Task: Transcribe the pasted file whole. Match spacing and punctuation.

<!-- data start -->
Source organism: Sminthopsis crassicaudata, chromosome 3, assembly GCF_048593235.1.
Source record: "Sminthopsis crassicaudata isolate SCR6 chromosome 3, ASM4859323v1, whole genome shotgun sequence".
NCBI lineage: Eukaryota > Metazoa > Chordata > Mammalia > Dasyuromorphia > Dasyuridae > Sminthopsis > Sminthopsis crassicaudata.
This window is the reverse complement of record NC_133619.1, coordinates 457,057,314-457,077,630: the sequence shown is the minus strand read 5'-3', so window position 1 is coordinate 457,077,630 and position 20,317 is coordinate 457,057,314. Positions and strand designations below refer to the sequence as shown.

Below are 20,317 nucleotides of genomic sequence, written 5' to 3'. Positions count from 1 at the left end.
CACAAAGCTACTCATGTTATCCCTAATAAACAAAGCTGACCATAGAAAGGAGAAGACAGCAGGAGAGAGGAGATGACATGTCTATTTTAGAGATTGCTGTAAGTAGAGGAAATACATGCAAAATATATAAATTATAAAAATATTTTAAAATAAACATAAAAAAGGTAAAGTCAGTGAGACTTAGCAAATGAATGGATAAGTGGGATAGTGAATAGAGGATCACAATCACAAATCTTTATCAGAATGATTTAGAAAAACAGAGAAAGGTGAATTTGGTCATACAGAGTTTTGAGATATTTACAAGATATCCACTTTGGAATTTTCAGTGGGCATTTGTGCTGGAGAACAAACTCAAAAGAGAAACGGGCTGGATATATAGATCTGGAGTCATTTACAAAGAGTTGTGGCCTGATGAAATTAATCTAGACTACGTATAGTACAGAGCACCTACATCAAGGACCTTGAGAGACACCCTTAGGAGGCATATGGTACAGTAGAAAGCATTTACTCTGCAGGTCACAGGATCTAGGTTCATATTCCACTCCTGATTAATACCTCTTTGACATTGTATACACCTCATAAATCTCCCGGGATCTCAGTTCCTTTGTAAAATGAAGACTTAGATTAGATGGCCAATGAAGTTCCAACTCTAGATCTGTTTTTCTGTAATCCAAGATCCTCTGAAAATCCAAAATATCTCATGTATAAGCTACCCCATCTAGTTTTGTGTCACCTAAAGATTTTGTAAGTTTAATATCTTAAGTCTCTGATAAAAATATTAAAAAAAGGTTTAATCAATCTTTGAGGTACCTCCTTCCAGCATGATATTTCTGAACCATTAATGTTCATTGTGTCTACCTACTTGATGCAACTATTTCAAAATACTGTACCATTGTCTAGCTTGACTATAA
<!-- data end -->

Source organism: Sminthopsis crassicaudata, chromosome 3, assembly GCF_048593235.1.
Source record: "Sminthopsis crassicaudata isolate SCR6 chromosome 3, ASM4859323v1, whole genome shotgun sequence".
NCBI lineage: Eukaryota > Metazoa > Chordata > Mammalia > Dasyuromorphia > Dasyuridae > Sminthopsis > Sminthopsis crassicaudata.
This window is the reverse complement of record NC_133619.1, coordinates 457,057,314-457,077,630: the sequence shown is the minus strand read 5'-3', so window position 1 is coordinate 457,077,630 and position 20,317 is coordinate 457,057,314. Positions and strand designations below refer to the sequence as shown.

Below are 20,317 nucleotides of genomic sequence, written 5' to 3'. Positions count from 1 at the left end.
CACAAAGCTACTCATGTTATCCCTAATAAACAAAGCTGACCATAGAAAGGAGAAGACAGCAGGAGAGAGGAGATGACATGTCTATTTTAGAGATTGCTGTAAGTAGAGGAAATACATGCAAAATATATAAATTATAAAAATATTTTAAAATAAACATAAAAAAGGTAAAGTCAGTGAGACTTAGCAAATGAATGGATAAGTGGGATAGTGAATAGAGGATCACAATCACAAATCTTTATCAGAATGATTTAGAAAAACAGAGAAAGGTGAATTTGGTCATACAGAGTTTTGAGATATTTACAAGATATCCACTTTGGAATTTTCAGTGGGCATTTGTGCTGGAGAACAAACTCAAAAGAGAAACGGGCTGGATATATAGATCTGGAGTCATTTACAAAGAGTTGTGGCCTGATGAAATTAATCTAGACTACGTATAGTACAGAGCACCTACATCAAGGACCTTGAGAGACACCCTTAGGAGGCATATGGTACAGTAGAAAGCATTTACTCTGCAGGTCACAGGATCTAGGTTCATATTCCACTCCTGATTAATACCTCTTTGACATTGTATACACCTCATAAATCTCCCGGGATCTCAGTTCCTTTGTAAAATGAAGACTTAGATTAGATGGCCAATGAAGTTCCAACTCTAGATCTGTTTTTCTGTAATCCAAGATCCTCTGAAAATCCAAAATATCTCATGTATAAGCTACCCCATCTAGTTTTGTGTCACCTAAAGATTTTGTAAGTTTAATATCTTAAGTCTCTGATAAAAATATTAAAAAAAGGTTTAATCAATCTTTGAGGTACCTCCTTCCAGCATGATATTTCTGAACCATTAATGTTCATTGTGTCTACCTACTTGATGCAACTATTTCAAAATACTGTACCATTGTCTAGCTTGACTATAA